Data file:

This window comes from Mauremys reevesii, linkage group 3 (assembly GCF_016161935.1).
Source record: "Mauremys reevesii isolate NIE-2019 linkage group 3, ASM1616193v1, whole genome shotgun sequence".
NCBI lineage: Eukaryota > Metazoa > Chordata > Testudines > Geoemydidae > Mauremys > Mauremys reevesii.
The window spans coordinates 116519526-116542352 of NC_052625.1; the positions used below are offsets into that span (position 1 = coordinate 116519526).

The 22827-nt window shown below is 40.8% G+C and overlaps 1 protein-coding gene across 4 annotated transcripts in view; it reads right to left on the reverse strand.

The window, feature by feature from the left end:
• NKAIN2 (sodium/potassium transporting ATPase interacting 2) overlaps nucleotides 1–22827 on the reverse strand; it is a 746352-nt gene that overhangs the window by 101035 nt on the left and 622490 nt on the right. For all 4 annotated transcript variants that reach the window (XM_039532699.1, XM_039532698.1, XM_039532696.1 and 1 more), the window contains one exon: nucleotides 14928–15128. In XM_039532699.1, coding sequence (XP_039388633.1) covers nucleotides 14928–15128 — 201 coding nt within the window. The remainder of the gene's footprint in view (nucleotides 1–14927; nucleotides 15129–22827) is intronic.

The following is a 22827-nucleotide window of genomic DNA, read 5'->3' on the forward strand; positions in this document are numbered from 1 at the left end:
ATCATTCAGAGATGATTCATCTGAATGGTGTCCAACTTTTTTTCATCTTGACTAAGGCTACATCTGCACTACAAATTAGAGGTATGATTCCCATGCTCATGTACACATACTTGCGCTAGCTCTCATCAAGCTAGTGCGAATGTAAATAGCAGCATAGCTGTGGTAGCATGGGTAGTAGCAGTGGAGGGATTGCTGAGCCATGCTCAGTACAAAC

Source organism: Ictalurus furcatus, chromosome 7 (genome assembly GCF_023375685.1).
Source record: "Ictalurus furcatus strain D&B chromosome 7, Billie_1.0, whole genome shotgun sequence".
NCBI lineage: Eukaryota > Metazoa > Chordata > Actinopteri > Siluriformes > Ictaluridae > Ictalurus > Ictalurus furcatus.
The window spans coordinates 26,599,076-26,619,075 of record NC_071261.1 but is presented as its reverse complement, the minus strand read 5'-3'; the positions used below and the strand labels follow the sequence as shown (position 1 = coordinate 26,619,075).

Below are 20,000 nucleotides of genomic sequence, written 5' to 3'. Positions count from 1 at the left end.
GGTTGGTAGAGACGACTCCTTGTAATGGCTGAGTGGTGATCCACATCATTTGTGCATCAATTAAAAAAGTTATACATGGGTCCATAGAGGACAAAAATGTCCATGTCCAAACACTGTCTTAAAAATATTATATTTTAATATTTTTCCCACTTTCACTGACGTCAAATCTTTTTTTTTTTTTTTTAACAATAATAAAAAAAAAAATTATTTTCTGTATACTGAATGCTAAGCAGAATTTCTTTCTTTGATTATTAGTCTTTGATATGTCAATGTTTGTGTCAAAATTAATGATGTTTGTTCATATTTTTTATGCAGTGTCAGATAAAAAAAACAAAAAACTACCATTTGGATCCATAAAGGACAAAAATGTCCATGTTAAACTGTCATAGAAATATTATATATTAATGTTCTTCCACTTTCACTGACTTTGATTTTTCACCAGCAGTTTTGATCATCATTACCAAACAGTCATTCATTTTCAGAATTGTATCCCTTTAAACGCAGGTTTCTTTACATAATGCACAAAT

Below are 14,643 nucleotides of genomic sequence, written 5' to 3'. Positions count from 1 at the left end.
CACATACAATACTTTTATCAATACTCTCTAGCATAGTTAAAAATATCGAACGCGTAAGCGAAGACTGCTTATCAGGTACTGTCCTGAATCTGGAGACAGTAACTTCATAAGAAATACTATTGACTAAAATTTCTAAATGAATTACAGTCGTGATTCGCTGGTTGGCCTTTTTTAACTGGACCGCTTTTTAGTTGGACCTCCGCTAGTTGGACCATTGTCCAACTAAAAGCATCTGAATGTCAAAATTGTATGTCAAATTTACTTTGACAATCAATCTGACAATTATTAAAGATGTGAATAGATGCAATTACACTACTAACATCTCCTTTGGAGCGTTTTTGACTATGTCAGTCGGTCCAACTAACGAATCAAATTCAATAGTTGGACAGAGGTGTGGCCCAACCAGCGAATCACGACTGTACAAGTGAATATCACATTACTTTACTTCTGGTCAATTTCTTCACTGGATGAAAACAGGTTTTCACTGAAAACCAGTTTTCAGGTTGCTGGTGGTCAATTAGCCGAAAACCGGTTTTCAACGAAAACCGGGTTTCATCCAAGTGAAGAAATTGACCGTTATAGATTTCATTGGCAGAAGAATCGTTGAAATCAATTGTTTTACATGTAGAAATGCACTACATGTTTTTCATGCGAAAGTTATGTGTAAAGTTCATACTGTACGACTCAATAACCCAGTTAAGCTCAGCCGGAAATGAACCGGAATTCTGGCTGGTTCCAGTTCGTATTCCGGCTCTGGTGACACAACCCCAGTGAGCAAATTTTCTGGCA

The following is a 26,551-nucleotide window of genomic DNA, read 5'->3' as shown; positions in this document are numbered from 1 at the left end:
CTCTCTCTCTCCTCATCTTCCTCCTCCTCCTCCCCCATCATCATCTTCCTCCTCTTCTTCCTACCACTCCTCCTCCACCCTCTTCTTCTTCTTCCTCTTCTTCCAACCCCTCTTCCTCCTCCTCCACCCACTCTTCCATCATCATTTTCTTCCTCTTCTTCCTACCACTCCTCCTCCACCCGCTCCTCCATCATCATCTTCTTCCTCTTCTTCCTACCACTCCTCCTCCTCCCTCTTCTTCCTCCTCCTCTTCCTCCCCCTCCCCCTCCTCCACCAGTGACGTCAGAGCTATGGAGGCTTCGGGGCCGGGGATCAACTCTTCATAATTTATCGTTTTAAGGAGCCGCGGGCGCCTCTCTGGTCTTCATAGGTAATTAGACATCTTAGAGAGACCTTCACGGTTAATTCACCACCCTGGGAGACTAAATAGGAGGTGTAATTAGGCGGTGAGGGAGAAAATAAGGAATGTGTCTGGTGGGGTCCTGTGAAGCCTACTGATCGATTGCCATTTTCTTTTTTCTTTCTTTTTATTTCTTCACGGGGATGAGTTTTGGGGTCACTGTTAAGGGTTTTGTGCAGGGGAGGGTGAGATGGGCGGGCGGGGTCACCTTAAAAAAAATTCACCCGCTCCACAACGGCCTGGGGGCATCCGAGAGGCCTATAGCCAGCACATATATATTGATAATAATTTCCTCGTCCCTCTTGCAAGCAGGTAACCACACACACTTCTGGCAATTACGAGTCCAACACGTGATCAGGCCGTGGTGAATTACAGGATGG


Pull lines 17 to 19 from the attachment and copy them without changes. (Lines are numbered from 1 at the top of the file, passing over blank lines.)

CACATACAATACTTTTATCAATACTCTCTAGCATAGTTAAAAATATCGAACGCGTAAGCGAAGACTGCTTATCAGGTACTGTCCTGAATCTGGAGACAGTAACTTCATAAGAAATACTATTGACTAAAATTTCTAAATGAATTACAGTCGTGATTCGCTGGTTGGCCTTTTTTAACTGGACCGCTTTTTAGTTGGACCTCCGCTAGTTGGACCATTGTCCAACTAAAAGCATCTGAATGTCAAAATTGTATGTCAAATTTACTTTGACAATCAATCTGACAATTATTAAAGATGTGAATAGATGCAATTACACTACTAACATCTCCTTTGGAGCGTTTTTGACTATGTCAGTCGGTCCAACTAACGAATCAAATTCAATAGTTGGACAGAGGTGTGGCCCAACCAGCGAATCACGACTGTACAAGTGAATATCACATTACTTTACTTCTGGTCAATTTCTTCACTGGATGAAAACAGGTTTTCACTGAAAACCAGTTTTCAGGTTGCTGGTGGTCAATTAGCCGAAAACCGGTTTTCAACGAAAACCGGGTTTCATCCAAGTGAAGAAATTGACCGTTATAGATTTCATTGGCAGAAGAATCGTTGAAATCAATTGTTTTACATGTAGAAATGCACTACATGTTTTTCATGCGAAAGTTATGTGTAAAGTTCATACTGTACGACTCAATAACCCAGTTAAGCTCAGCCGGAAATGAACCGGAATTCTGGCTGGTTCCAGTTCGTATTCCGGCTCTGGTGACACAACCCCAGTGAGCAAATTTTCTGGCA

The following is a 26,551-nucleotide window of genomic DNA, read 5'->3' as shown; positions in this document are numbered from 1 at the left end:
CTCTCTCTCTCCTCATCTTCCTCCTCCTCCTCCCCCATCATCATCTTCCTCCTCTTCTTCCTACCACTCCTCCTCCACCCTCTTCTTCTTCTTCCTCTTCTTCCAACCCCTCTTCCTCCTCCTCCACCCACTCTTCCATCATCATTTTCTTCCTCTTCTTCCTACCACTCCTCCTCCACCCGCTCCTCCATCATCATCTTCTTCCTCTTCTTCCTACCACTCCTCCTCCTCCCTCTTCTTCCTCCTCCTCTTCCTCCCCCTCCCCCTCCTCCACCAGTGACGTCAGAGCTATGGAGGCTTCGGGGCCGGGGATCAACTCTTCATAATTTATCGTTTTAAGGAGCCGCGGGCGCCTCTCTGGTCTTCATAGGTAATTAGACATCTTAGAGAGACCTTCACGGTTAATTCACCACCCTGGGAGACTAAATAGGAGGTGTAATTAGGCGGTGAGGGAGAAAATAAGGAATGTGTCTGGTGGGGTCCTGTGAAGCCTACTGATCGATTGCCATTTTCTTTTTTCTTTCTTTTTATTTCTTCACGGGGATGAGTTTTGGGGTCACTGTTAAGGGTTTTGTGCAGGGGAGGGTGAGATGGGCGGGCGGGGTCACCTTAAAAAAAATTCACCCGCTCCACAACGGCCTGGGGGCATCCGAGAGGCCTATAGCCAGCACATATATATTGATAATAATTTCCTCGTCCCTCTTGCAAGCAGGTAACCACACACACTTCTGGCAATTACGAGTCCAACACGTGATCAGGCCGTGGTGAATTACAGGATGG